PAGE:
A dinner of door mouse (it tastes like chicken), nights on an ancient futon in a randomly finished attic, a bathroom door that won’t shut, an annoying barking dog next door, drunken neighbors, and a solid language barrier. Such was the glamour that faced Jennifer Wilson and her family when they took a break from their stressful American life to move for four months to the home of Jen’s great-grandparents, Mrkopalj, Croatia. The family went looking for family and adventure and found both. Comfort? Not so much, at least not in the usual sense of the word.
Wilson recognizes physical characteristics that tie her to the people she meets, especially the deep-set eyes so like her own. She eats the food she remembers her beloved Grandma Kate making, such as povitica, a sweet nut bread. She shares local beer with local drinkers, learns to garden the Mrkopalj way, finds old roots and builds new ones.
In this funny and insightful book, Wilson shows us life in Croatia in 2008, and defines what we mean by family. She meets blood relatives, but bonds with an assortment of delightful, maddening, and perplexing neighbors who welcome her, her husband, and their two young children, providing food, advice, and research help.
Initially, the kids, Sam and Zadie, miss their Iowa home and family, but when it is time to leave Mrkopalj, both mourn the loss of the community that embraced them as part of the tiny village where nothing much happens except at the local bar or the Catholic church. But to kids, that meant freedom to roam, to ride bikes on streets with few cars, to play games non-stop with the neighborhood kids, and to eat popsicles on hot afternoons.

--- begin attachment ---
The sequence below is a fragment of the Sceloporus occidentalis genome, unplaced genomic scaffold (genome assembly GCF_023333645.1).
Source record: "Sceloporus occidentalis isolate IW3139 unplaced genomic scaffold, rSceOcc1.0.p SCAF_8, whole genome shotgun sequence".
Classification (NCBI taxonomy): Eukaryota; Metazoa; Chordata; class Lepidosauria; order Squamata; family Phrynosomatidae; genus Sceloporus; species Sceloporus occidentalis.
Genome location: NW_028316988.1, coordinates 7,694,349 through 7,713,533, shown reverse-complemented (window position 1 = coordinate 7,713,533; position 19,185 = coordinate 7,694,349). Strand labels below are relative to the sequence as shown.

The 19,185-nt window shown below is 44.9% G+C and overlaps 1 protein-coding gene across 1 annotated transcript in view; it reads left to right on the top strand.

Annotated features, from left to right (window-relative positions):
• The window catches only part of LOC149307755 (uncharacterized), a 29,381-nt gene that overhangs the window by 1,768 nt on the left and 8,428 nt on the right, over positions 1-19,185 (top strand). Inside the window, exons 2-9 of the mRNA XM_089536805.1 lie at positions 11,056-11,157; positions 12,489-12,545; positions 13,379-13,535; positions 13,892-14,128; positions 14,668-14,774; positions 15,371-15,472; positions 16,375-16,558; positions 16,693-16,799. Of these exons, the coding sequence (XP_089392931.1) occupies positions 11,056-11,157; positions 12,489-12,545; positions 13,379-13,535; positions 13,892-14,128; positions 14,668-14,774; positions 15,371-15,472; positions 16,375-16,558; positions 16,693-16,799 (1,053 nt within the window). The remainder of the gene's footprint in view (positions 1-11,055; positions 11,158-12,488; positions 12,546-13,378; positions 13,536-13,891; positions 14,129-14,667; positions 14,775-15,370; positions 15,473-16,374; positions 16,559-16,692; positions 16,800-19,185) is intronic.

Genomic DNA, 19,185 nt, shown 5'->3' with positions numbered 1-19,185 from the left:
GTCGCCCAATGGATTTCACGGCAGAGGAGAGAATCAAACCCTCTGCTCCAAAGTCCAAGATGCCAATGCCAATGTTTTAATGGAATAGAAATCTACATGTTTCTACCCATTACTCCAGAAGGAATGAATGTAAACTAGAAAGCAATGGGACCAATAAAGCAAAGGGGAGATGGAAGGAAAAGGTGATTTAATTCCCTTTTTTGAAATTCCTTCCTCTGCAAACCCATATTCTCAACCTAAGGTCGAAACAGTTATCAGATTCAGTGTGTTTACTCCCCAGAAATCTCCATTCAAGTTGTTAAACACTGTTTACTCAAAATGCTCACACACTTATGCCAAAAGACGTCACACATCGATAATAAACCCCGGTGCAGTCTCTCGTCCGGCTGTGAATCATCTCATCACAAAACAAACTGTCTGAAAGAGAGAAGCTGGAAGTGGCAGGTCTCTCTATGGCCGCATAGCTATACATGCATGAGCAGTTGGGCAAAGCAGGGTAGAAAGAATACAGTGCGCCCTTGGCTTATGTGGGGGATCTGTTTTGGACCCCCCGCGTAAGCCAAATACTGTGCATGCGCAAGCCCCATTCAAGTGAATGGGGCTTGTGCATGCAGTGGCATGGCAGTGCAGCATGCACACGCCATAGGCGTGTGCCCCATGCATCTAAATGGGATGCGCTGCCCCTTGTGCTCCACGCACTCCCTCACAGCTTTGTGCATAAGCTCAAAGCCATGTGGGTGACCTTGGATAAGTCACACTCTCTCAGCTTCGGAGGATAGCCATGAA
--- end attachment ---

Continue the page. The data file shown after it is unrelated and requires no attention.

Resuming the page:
Wilson takes us on the family’s journey, peeling the onion of Mrkopalj to find the layers of tears below. Depending on their age, residents survived World War I, II, and the Balkan Wars of the 1990s. Many family members died, those who survived faced a life of trauma, the scars of which show in the men’s drinking, a sadness the falls over conversations, and the bad teeth from a lack of dental work and, possibly, bad water.
After months of searching for her past, Wilson recognizes her own good fortune in being the descendent of those who left. But she sees the strength and goodness of those who stayed behind. Past and present blur as her definition—and ours—of home and family expands.
— Pat Prijatel